I had a meeting this morning in Troy. Normal travel time to this particular venue is 25 minutes. I gave myself 30, and arrived 31 minutes late. Ah, well. I only need two words to tell you why — crash, construction — and it was worth the trip anyway, because someone told me a good story, and now I offer it to you:
It was about the very first website design the storyteller ever did. It was 1993, before the Web. The client, a large automotive supplier, wanted an online resource for the company’s many locations, and came to an ad agency to get one. The agency’s biggest issue was with billing; no one could agree on what, exactly, they were doing, and how the client should be charged — was it media, service or something else? They finally settled on a quote of $700,000, based on billable staff hours. The client paid without dickering.
Today’s clients were shown a website design that would make the automotive supplier’s site look like a cave painting (which is was, comparatively). They will pay considerably less than $700,000. Don’t emerging technologies have interesting economics?
I like this account for the same reason Diane Keaton’s character in “Manhattan” did novelizations: It’s easy, and it pays well. And I like it for lots of non-specific ones that stem from it being my sole non-journalism writing gig, and as such, offers me entree into the exciting world of American business. My boss on this project can sling meeting jargon with the best of them, and I like to jot it down, if only to look busy in the meetings — “build out” is a big phrase now, and today I heard “loop” used as a verb in a non-knitting sense. We’re going to build out our timeline, and loop Bob and Bill along the way.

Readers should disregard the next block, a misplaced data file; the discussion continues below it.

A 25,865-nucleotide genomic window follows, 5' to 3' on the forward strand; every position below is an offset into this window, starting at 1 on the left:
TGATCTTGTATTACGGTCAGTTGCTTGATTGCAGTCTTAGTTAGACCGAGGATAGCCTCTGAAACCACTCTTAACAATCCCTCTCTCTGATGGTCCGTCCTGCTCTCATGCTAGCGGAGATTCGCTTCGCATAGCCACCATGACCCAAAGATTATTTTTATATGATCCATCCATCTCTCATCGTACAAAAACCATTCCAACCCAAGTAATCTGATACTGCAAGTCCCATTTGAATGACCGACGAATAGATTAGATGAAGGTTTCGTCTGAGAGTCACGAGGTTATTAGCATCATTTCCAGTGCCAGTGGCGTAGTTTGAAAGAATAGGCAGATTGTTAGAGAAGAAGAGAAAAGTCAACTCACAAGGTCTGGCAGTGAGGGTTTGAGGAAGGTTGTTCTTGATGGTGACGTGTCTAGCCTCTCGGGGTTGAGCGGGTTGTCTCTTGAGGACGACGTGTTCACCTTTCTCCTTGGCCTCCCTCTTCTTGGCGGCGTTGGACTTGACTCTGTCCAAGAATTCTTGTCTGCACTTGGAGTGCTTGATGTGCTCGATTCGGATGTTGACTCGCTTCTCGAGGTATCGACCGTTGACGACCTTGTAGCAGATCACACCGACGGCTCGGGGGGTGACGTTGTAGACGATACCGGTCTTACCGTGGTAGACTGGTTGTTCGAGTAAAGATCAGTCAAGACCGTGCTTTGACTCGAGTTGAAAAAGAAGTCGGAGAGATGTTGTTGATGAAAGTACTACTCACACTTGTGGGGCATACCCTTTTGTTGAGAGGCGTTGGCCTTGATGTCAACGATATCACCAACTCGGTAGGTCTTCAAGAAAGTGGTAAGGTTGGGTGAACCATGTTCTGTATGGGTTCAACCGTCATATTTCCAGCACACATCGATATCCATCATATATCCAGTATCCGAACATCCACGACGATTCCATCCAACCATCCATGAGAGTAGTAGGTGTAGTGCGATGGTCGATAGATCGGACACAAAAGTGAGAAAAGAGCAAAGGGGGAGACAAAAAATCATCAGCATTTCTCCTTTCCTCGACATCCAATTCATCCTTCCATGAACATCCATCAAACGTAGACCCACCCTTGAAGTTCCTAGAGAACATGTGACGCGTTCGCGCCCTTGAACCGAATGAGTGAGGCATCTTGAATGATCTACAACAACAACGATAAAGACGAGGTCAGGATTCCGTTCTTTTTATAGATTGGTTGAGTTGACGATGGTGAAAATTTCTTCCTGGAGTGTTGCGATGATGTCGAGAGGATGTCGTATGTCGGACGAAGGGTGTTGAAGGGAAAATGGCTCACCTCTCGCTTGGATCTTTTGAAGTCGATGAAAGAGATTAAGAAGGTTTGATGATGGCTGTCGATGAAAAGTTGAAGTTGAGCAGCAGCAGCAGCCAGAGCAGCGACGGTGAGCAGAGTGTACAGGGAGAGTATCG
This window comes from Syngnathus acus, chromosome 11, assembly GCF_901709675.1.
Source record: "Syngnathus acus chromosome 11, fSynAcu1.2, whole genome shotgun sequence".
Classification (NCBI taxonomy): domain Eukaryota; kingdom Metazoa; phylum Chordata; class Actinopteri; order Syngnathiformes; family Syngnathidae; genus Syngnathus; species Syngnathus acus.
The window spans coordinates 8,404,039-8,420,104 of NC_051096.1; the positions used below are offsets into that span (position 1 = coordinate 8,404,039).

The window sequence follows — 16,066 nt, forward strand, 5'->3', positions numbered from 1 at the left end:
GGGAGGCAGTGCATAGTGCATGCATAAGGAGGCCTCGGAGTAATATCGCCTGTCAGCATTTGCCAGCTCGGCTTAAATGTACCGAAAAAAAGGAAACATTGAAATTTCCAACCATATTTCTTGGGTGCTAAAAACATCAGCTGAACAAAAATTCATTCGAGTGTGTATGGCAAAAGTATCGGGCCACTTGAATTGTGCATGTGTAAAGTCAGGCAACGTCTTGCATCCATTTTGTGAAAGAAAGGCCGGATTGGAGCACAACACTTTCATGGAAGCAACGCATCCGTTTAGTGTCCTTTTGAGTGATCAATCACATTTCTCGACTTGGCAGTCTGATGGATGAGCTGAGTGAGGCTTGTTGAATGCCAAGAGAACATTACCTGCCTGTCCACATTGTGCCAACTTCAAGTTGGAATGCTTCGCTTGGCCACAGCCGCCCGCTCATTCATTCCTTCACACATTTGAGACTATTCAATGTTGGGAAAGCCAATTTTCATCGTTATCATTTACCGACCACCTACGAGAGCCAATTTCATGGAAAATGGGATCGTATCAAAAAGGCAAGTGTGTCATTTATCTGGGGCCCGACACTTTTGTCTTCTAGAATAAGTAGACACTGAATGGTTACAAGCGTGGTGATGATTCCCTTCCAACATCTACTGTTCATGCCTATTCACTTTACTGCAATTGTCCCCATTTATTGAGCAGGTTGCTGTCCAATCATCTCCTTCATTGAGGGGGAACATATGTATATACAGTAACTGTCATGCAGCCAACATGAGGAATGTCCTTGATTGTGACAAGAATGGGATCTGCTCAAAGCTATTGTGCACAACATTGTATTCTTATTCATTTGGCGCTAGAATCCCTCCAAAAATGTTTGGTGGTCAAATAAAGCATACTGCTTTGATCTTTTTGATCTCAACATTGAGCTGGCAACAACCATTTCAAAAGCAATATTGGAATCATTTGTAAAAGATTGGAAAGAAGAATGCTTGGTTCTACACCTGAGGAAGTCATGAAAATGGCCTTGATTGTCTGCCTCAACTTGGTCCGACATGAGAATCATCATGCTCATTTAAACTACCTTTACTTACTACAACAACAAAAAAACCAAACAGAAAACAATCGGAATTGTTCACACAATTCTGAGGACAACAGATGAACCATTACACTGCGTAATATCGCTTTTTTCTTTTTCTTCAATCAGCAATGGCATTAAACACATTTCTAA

Unless Bob and Bill get caught in traffic, that is. Interesting tidbit from the jam: When I knew I was going to be late, I called to tell them so. I didn’t have the number in my phone, but I did have it in my laptop. Since I was stopped, I opened it up and searched my inbox. This was near an underpass. You Mac users know that when a wifi-enabled laptop can’t find its home network, it scans for open ones in the area and gives you a dialogue box: “None of your trusted wireless networks can be found. Would you like to join (the one with the strongest signal)?” Today that one was called “bridge 1,” presumably the overpass just ahead. It had a wifi network, presumably for the traffic signals. I can’t think what else a bridge would need wireless for, unless it’s surfing bridge porn during lulls in traffic.
I wonder if the network cost $700,000 to set up. Likely far, far more. And what do we really need? A new bridge.
Because of my late start and busy morning, no bloggage. But feel free to bat the ball around in the comments anyway, while I go look for some, or maybe clean my family room. What to do, what to do?